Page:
The outer layer can be solid or printed. It can be cotton or polyester.Most often this outer layer is backed with a waterproof layer called PUL, or polyurethane laminate. Another popular option is a layer of blizzard fleece, which acts as a breathable waterproof layer. Neither option are like the rubber pants of decades passed. These are cute, soft, cushy, waterproof diaper covers. Below are some Swaddlebees diapers, examples of both solid and printed PUL fabric (Swaddlebees and Blueberry Diapers are awesome diapers - and they are a local-to-me biz! Awesome!). 
These can snap around baby, or close with hook and loop (think awesome Velcro). 
The last part of the pocket diaper is the insert. These can be made of many, many different materials.
Probably the most common material is microfiber (or MF), which absorbs quickly and is inexpensive. Many. many cloth diapering mamas are perfectly happy with their microfiber inserts. They are pretty easy to care for, you can wash and dry on hot until the cows come home, and they won't shrink. There are a lot of mams, however, (including me) who find microfiber to be, well, 'meh' in the long term. I need more absorbency than I get from one MF insert, but doubling them up gets bulky fast on my super big kiddo. I've also had issues with compression leaks in microfiber. I still have it in my rotation as part of some all-in-one diapers (more on those later), but I no longer stuff my pockets with them.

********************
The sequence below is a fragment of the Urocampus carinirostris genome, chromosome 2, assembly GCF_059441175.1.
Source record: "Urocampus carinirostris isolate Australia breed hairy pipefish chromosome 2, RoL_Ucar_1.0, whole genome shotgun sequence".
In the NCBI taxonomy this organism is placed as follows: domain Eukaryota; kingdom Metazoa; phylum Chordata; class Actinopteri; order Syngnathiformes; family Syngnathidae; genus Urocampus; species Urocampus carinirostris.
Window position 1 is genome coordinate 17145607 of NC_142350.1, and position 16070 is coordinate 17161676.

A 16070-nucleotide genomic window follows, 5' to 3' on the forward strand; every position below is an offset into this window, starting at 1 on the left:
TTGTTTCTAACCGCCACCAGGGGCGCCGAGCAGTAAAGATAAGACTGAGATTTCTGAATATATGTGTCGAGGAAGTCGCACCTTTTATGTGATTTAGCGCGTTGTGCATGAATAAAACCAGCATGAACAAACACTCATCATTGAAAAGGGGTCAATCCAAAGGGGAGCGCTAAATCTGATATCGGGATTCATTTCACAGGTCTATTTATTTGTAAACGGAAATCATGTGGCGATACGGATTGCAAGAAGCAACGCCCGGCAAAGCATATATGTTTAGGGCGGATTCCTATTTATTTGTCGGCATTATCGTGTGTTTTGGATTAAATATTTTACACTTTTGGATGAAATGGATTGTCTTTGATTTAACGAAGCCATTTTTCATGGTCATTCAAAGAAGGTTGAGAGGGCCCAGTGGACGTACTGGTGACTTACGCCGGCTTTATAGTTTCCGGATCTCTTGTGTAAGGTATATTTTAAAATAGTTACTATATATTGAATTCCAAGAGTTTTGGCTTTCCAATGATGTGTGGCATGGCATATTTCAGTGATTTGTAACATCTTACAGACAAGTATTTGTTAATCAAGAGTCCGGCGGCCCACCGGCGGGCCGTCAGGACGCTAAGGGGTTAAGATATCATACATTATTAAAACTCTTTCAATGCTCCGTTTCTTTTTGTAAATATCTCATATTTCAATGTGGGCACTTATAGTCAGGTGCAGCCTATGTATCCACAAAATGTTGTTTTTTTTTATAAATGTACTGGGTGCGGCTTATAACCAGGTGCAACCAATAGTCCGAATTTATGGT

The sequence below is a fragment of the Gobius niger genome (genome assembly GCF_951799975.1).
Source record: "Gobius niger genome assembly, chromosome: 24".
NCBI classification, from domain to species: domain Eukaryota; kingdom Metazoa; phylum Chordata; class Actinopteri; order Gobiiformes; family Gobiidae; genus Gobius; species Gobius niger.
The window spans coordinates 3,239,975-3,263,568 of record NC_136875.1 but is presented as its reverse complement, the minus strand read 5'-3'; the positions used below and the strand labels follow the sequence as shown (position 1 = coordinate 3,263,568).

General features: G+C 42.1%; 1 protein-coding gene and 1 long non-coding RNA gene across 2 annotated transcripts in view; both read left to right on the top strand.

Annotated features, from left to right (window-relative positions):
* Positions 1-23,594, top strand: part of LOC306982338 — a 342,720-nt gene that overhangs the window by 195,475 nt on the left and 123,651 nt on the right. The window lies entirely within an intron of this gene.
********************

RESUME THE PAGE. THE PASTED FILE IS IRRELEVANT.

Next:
microfiber inserts
As an alternative to MF, many CDing folks stuff their pockets with cotton prefolds. Just a tri-folded prefold (which is about 16 thirsty layers) stuffed in the pocket works very well and compression leaks are at a minimum. Or you can use a folded up flat diaper as well.
Two more awesome options for inserts are hemp and bamboo. Both are very trim and very absorbent natural fibers. Sometimes I get saucy and add a little hemp to my prefold in a pocket. Below is a pic of some Hemp Babies doublers. Love them!
Most pockets are One Size, meaning the same diaper will fit from (usually) 9ish pounds to (usually) 35ish pounds. This is commonly achieved with a snap-down rise.
The above diapers are the same style. The green is snapped down to fit about a 9lb baby, while the blue has the rise completely unsnapped to fit about a 35lb baby. 

Of course, as with anything, these weight ranges vary by baby. And the same diaper can fit great, then not fit for a while, then fit awesomely again later on your little one. It all depends on their shape.

So, those are pocket diapers in a nutshell. I hope to get a couple pics of some awesome WAHM pockets I have and add them to the post tomorrow.

What shall I talk about next....? All In Ones! 

Thursday, April 12, 2012

Ohhh, The Back!

I am really trying to finish up my Cloth Diapering 101 info series, but my back has gone into a complete spasm. Ugh.